David Bourget (Western Ontario)
David Chalmers (ANU, NYU)
Rafael De Clercq
Jack Alan Reynolds
Learn more about PhilPapers
Philosophy Research Archives, No. NO 1485:111-168 (1982)
When Wittgenstein said psychology contains conceptual confusions and experimental results, one item he had in mind was the psycho-physiological theory of kinaesthesis, which offers an account of how we know limb movement and position. The aim of this essay is to develop and evaluate the objections to that theory which have been produced by Wittgenstein, Melden and Anscombe. That project involves specifying clearly what is involved in the theory, resolving various disagreements between the critics, showing the pattern of the objections, and lastly evaluating the success of the case against the theory. That case amounts to the thesis that the kinaesthetic sensations we do have simply are not adequate to the evidential burden placed on them by the theory. Unless one thinks that they must constitute such evidence (the piece of conceptual confusion) no one would have thought that they do so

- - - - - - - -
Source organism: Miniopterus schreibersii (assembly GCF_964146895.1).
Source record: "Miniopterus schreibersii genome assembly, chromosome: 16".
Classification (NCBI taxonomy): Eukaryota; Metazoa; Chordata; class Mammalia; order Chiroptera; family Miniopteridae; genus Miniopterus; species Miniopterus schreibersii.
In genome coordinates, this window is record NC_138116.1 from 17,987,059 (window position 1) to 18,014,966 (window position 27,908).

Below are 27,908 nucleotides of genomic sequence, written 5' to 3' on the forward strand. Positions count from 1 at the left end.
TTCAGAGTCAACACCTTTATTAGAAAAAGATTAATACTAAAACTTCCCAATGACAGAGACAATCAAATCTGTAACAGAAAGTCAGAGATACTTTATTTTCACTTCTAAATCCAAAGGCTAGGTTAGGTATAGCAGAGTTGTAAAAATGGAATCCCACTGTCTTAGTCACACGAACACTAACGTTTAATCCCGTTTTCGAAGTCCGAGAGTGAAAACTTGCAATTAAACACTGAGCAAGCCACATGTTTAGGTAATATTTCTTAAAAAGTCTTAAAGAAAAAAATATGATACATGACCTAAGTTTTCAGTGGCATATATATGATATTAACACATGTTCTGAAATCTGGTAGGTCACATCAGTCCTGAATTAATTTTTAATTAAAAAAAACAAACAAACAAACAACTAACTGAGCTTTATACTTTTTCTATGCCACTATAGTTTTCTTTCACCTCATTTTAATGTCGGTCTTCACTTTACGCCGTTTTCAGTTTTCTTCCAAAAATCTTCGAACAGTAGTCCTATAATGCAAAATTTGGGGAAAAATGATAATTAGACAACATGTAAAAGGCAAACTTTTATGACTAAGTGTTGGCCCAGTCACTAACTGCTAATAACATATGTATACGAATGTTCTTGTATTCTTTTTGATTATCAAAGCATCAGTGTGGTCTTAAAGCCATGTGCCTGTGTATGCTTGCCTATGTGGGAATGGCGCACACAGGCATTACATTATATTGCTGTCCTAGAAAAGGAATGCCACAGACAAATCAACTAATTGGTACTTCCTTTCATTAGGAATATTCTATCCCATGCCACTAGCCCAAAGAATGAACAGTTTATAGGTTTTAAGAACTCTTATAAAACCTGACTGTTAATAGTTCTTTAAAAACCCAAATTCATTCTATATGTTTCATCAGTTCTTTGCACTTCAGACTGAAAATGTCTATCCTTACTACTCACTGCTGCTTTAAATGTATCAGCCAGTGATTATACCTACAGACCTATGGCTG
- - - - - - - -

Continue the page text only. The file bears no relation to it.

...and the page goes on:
|Keywords||Commentary Epistemology Psychology Theory Wittgenstein|
|Categories||categorize this paper)|
Setup an account with your affiliations in order to access resources via your University's proxy server
Configure custom proxy (use this if your affiliation does not provide a proxy)
|Through your library|
References found in this work BETA
No references found.
Citations of this work BETA
No citations found.
Similar books and articles
Norman Malcolm (1977). Thought and Knowledge: Essays. Cornell University Press.
A. I. Melden (1957). My Kinaesthetic Sensations Advise Me . . Analysis 18 (2):43 - 48.
Ludwig Wittgenstein (1980). Remarks on the Philosophy of Psychology. Basil Blackwell.
Paul M. Churchland (1988). Folk Psychology and the Explanation of Human Behavior. Proceedings of the Aristotelian Society 62:209-21.
Carlo Penco (2010). The Influence of Einstein on Wittgenstein's Philosophy. Philosophical Investigations 33 (4):360-379.
Richard J. Hall (2008). If It Itches, Scratch! Australasian Journal of Philosophy 86 (4):525 – 535.
Richard M. Warren (2003). Confusion of Sensations and Their Physical Correlates. Behavioral and Brain Sciences 26 (1):51-51.
Howard L. Rolston (1965). Kinaesthetic Sensations Revisited. Journal of Philosophy 62 (February):96-100.
Added to index2009-01-28
Total downloads2 ( #349,083 of 1,101,088 )
Recent downloads (6 months)1 ( #290,992 of 1,101,088 )
How can I increase my downloads?